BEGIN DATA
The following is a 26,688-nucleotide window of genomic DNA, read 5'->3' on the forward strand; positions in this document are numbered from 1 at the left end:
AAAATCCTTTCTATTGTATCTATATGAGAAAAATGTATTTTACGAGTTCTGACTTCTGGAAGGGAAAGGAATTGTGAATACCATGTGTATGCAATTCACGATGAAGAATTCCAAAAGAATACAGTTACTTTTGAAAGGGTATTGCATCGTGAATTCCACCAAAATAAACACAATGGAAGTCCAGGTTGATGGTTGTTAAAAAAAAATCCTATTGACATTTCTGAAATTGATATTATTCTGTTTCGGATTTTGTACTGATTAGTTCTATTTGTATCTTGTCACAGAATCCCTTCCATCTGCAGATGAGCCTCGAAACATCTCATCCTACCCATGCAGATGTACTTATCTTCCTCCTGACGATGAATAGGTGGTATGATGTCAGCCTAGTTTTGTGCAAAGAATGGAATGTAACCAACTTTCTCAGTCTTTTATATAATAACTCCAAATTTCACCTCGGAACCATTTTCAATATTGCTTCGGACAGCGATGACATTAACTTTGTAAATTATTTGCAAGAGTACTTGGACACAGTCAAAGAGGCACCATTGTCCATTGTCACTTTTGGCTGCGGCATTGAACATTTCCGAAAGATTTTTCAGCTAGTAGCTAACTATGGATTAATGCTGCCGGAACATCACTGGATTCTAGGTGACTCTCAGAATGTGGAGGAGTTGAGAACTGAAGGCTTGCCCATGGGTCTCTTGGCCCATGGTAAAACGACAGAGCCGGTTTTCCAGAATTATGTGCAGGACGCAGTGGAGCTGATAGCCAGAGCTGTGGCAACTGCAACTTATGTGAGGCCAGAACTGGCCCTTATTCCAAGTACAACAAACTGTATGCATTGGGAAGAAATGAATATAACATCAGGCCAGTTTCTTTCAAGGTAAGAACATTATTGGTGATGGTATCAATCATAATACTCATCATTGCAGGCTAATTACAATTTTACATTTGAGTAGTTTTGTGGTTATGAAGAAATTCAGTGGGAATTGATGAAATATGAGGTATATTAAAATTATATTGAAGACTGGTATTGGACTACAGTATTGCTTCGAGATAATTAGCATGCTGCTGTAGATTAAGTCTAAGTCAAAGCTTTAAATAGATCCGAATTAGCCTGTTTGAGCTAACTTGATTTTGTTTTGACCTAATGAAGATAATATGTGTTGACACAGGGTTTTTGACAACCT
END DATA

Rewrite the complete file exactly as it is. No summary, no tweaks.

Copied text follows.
The following is a 26,688-nucleotide window of genomic DNA, read 5'->3' on the forward strand; positions in this document are numbered from 1 at the left end:
AAAATCCTTTCTATTGTATCTATATGAGAAAAATGTATTTTACGAGTTCTGACTTCTGGAAGGGAAAGGAATTGTGAATACCATGTGTATGCAATTCACGATGAAGAATTCCAAAAGAATACAGTTACTTTTGAAAGGGTATTGCATCGTGAATTCCACCAAAATAAACACAATGGAAGTCCAGGTTGATGGTTGTTAAAAAAAAATCCTATTGACATTTCTGAAATTGATATTATTCTGTTTCGGATTTTGTACTGATTAGTTCTATTTGTATCTTGTCACAGAATCCCTTCCATCTGCAGATGAGCCTCGAAACATCTCATCCTACCCATGCAGATGTACTTATCTTCCTCCTGACGATGAATAGGTGGTATGATGTCAGCCTAGTTTTGTGCAAAGAATGGAATGTAACCAACTTTCTCAGTCTTTTATATAATAACTCCAAATTTCACCTCGGAACCATTTTCAATATTGCTTCGGACAGCGATGACATTAACTTTGTAAATTATTTGCAAGAGTACTTGGACACAGTCAAAGAGGCACCATTGTCCATTGTCACTTTTGGCTGCGGCATTGAACATTTCCGAAAGATTTTTCAGCTAGTAGCTAACTATGGATTAATGCTGCCGGAACATCACTGGATTCTAGGTGACTCTCAGAATGTGGAGGAGTTGAGAACTGAAGGCTTGCCCATGGGTCTCTTGGCCCATGGTAAAACGACAGAGCCGGTTTTCCAGAATTATGTGCAGGACGCAGTGGAGCTGATAGCCAGAGCTGTGGCAACTGCAACTTATGTGAGGCCAGAACTGGCCCTTATTCCAAGTACAACAAACTGTATGCATTGGGAAGAAATGAATATAACATCAGGCCAGTTTCTTTCAAGGTAAGAACATTATTGGTGATGGTATCAATCATAATACTCATCATTGCAGGCTAATTACAATTTTACATTTGAGTAGTTTTGTGGTTATGAAGAAATTCAGTGGGAATTGATGAAATATGAGGTATATTAAAATTATATTGAAGACTGGTATTGGACTACAGTATTGCTTCGAGATAATTAGCATGCTGCTGTAGATTAAGTCTAAGTCAAAGCTTTAAATAGATCCGAATTAGCCTGTTTGAGCTAACTTGATTTTGTTTTGACCTAATGAAGATAATATGTGTTGACACAGGGTTTTTGACAACCT